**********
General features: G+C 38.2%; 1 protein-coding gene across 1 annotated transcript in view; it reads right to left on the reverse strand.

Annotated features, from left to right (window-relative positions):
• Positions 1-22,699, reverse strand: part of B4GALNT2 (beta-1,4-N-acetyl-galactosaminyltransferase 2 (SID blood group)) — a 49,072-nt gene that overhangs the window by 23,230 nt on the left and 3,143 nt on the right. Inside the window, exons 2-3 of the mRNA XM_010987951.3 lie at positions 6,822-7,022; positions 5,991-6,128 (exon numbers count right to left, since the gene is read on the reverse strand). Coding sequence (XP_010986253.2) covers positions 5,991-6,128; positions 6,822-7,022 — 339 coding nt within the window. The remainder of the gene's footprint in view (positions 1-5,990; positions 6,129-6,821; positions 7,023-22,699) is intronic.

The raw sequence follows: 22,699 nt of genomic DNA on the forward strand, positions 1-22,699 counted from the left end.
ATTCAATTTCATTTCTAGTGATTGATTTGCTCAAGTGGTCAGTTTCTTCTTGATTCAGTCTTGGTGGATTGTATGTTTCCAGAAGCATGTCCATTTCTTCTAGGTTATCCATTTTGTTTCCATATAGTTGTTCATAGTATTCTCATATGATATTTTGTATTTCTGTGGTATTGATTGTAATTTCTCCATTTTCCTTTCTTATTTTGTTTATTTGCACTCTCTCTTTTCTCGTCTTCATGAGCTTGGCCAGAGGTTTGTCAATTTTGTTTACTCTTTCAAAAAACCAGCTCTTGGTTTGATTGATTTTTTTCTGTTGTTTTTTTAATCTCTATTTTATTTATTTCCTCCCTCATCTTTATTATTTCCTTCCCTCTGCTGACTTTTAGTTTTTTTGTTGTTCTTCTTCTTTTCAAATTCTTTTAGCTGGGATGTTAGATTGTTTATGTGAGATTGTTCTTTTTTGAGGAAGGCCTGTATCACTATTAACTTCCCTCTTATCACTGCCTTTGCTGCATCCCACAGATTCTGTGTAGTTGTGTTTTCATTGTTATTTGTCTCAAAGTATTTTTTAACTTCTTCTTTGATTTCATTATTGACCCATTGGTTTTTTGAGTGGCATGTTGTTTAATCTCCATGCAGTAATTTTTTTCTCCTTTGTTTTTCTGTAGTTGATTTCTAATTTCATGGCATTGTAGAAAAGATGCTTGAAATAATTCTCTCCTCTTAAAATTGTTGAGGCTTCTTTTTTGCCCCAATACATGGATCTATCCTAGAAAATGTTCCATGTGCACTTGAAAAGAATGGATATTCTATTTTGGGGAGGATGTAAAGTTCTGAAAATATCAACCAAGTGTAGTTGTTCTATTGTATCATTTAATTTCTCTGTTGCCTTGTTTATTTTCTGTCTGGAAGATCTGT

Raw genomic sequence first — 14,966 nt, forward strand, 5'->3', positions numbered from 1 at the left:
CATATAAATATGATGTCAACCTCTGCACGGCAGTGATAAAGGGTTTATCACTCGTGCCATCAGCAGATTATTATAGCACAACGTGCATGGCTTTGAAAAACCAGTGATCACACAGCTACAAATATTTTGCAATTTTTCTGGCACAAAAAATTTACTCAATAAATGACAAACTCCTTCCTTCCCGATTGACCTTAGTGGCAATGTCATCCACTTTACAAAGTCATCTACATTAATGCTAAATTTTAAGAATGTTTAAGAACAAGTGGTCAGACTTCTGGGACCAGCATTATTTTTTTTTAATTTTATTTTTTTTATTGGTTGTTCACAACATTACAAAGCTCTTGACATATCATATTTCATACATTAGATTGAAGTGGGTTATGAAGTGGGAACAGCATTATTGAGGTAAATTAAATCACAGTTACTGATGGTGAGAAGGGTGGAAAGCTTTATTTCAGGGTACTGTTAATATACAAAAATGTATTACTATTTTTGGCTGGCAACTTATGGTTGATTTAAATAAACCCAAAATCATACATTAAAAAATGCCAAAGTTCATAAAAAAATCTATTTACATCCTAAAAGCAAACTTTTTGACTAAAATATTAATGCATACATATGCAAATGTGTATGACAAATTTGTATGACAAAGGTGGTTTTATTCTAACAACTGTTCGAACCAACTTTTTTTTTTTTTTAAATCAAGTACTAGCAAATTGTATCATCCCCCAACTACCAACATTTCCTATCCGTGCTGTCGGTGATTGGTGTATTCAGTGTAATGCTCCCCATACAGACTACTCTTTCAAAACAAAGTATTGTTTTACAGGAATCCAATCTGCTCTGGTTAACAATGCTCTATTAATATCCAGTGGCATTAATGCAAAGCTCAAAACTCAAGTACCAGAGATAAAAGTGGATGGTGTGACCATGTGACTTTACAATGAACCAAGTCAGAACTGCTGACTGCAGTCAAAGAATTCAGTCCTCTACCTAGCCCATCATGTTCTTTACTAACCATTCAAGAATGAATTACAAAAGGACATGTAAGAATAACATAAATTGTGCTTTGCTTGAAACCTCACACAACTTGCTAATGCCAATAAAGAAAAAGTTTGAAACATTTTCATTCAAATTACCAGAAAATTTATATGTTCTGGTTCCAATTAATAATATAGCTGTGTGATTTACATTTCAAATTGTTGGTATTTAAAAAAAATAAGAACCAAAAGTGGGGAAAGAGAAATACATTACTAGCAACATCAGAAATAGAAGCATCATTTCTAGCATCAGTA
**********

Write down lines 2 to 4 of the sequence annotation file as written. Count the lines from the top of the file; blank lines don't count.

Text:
Annotated features, from left to right (window-relative positions):
• Positions 1-22,699, reverse strand: part of B4GALNT2 (beta-1,4-N-acetyl-galactosaminyltransferase 2 (SID blood group)) — a 49,072-nt gene that overhangs the window by 23,230 nt on the left and 3,143 nt on the right. Inside the window, exons 2-3 of the mRNA XM_010987951.3 lie at positions 6,822-7,022; positions 5,991-6,128 (exon numbers count right to left, since the gene is read on the reverse strand). Coding sequence (XP_010986253.2) covers positions 5,991-6,128; positions 6,822-7,022 — 339 coding nt within the window. The remainder of the gene's footprint in view (positions 1-5,990; positions 6,129-6,821; positions 7,023-22,699) is intronic.

The raw sequence follows: 22,699 nt of genomic DNA on the forward strand, positions 1-22,699 counted from the left end.